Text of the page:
Songssmith by Andre Norton and A.C. Crispin (1992) – I’m always wary of books by Andre Norton and someone else. Some of those written close to the end of her life have no Andre Norton in them at all. Several I couldn’t finish reading because I couldn’t find any of her magic in them. I know of what I speak because I started reading her space and fantasy adventures when I was a kid and own most of her works (we’re talking triple digits here). I’ll admit that as I got older, her chaste, action stories started to run together, but as I got older still, I found them to be a comfort. I still reread the original Witch World books regularly.
But back to Songsmith. It had a lot of Andre Norton magic including familiar characters – a bard traveling halfway around the world to find a cure for her brain-fevered father, an orphan warlock with a demonic (but loyal) horse, a really good bad guy, and lots of tying together of Witch World history. The surprising thing was it had a romance! Andre’s characters never even hint at any kind of passionate relationship. I suspect A.C. Crispin had a hand in developing the characters into more lifelike beings. It’s not a Harlequin by any means. The relationship doesn’t really begin until almost the end, but it’s there.
The story might be a little confusing for someone who hasn’t read Andre’s body of work. These two characters – the bard who wields a sword as well as she does magic and the warlock who was raised by an evil witch and killed his best friend – were fostered by characters from earlier books. He actually lived with one of the Three Who Are One in the original Witch World books, and her family had their own adventures on their side of the world. They struggle, they stumble on exactly the helpful magic they need when they need it (another Andre Norton signature), and they survive through the help of their animal friends (A.C. must have nixed the obligatory cat).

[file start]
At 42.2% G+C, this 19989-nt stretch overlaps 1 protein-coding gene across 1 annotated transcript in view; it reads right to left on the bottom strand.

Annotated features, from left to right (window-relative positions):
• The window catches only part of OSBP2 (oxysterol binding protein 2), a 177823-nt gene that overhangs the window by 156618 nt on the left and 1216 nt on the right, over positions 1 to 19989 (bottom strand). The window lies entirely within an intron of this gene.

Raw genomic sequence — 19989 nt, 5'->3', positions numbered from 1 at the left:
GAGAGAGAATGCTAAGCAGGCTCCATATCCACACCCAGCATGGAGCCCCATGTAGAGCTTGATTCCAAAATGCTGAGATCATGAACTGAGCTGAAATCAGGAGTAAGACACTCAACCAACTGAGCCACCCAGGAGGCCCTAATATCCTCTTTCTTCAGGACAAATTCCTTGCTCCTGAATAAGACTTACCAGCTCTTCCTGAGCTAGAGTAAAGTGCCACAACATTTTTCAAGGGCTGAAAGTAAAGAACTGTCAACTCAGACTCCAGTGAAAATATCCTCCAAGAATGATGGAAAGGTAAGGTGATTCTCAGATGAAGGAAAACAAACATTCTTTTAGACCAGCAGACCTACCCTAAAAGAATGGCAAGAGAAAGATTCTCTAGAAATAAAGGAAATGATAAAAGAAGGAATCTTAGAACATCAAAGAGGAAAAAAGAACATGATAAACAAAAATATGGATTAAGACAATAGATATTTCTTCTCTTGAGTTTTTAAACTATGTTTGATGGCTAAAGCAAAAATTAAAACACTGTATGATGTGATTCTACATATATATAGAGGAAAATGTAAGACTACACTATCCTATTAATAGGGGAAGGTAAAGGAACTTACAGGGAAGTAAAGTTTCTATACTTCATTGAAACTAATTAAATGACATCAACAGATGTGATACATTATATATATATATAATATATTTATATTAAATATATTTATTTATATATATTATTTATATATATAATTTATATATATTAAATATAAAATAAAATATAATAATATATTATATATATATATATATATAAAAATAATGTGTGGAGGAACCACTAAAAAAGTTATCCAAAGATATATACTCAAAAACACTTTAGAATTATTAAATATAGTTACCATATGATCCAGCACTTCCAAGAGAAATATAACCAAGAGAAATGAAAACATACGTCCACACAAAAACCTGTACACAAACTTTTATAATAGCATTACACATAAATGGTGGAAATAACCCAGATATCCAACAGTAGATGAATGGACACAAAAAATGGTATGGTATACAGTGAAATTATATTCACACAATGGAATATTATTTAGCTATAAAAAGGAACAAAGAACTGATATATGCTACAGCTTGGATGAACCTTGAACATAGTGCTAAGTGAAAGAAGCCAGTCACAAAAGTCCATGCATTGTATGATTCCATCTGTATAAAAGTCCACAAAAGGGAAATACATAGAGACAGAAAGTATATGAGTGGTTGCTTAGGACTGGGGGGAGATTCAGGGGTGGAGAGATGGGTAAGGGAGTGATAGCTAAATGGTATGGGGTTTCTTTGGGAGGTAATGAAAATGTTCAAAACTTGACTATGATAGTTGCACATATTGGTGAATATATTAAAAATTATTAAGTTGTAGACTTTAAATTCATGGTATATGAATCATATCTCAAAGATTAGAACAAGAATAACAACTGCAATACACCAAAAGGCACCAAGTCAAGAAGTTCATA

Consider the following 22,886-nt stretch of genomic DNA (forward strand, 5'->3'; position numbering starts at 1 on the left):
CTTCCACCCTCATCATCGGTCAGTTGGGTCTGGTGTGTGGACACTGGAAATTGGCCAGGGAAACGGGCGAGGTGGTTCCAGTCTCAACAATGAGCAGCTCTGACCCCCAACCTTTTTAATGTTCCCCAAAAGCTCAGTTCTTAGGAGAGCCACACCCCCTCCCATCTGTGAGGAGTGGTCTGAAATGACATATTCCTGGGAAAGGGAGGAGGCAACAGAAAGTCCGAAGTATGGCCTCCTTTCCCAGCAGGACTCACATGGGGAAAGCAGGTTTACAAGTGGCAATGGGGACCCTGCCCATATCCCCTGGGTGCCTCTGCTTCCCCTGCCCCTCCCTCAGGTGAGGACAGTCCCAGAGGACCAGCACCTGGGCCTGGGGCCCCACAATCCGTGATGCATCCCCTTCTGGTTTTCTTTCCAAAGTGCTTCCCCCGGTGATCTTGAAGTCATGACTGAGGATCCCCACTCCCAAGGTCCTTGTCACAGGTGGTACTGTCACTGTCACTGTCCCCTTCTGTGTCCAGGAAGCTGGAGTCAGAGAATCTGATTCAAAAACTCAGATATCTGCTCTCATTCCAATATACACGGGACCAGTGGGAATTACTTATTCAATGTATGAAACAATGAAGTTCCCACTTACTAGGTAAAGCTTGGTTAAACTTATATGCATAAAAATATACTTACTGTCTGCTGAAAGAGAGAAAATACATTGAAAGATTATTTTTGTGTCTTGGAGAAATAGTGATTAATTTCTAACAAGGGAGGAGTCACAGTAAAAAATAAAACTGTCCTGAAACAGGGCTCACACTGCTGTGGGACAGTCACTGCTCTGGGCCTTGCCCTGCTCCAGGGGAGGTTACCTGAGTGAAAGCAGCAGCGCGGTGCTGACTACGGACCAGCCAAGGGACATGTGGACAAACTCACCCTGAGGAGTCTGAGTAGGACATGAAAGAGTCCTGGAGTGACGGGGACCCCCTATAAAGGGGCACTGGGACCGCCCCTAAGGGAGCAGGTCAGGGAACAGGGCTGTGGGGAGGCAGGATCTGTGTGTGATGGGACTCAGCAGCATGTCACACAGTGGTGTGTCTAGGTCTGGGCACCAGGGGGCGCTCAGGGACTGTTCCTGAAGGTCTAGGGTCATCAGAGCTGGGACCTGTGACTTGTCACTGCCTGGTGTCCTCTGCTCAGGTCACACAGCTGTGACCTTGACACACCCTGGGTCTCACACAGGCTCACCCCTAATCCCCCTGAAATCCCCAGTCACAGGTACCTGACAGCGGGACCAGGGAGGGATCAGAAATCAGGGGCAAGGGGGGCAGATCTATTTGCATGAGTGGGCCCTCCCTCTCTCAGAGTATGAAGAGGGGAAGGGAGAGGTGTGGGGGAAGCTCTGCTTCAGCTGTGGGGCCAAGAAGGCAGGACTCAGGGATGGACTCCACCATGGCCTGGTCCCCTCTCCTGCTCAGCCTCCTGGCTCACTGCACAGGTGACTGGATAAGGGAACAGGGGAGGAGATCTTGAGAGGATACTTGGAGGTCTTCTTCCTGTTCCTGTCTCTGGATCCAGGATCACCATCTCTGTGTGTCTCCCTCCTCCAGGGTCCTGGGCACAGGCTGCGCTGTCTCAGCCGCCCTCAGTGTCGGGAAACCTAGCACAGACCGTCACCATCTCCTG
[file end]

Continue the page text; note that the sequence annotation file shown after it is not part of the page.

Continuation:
When the ending suddenly appeared, I assumed that the restoration of her father, the locating of her stolen mother, and the destruction of the wicked witch would be in another book. Unfortunately, they’re all crammed into the last couple chapters so they really don’t give the reader the satisfaction of knowing who all the champions are and fully understand their challenges.
One thing I did like (and this might be A.C.’s handiwork, too) was the fact that the evil witch tried to redeem herself at the end or at least explain why she did what she did. In Andre’s other books (even her science fiction ones), the bad guys are automatons who have little personality and are bad just for the joy of being bad.
This was a great collaboration and seals the breach between her two series of Witch World books. The union of these two young people speaks well of the future of Witch World even though the bard, and maybe her husband, are one of the Seven destined to save the world. The union of these two writers provides some excellent reading.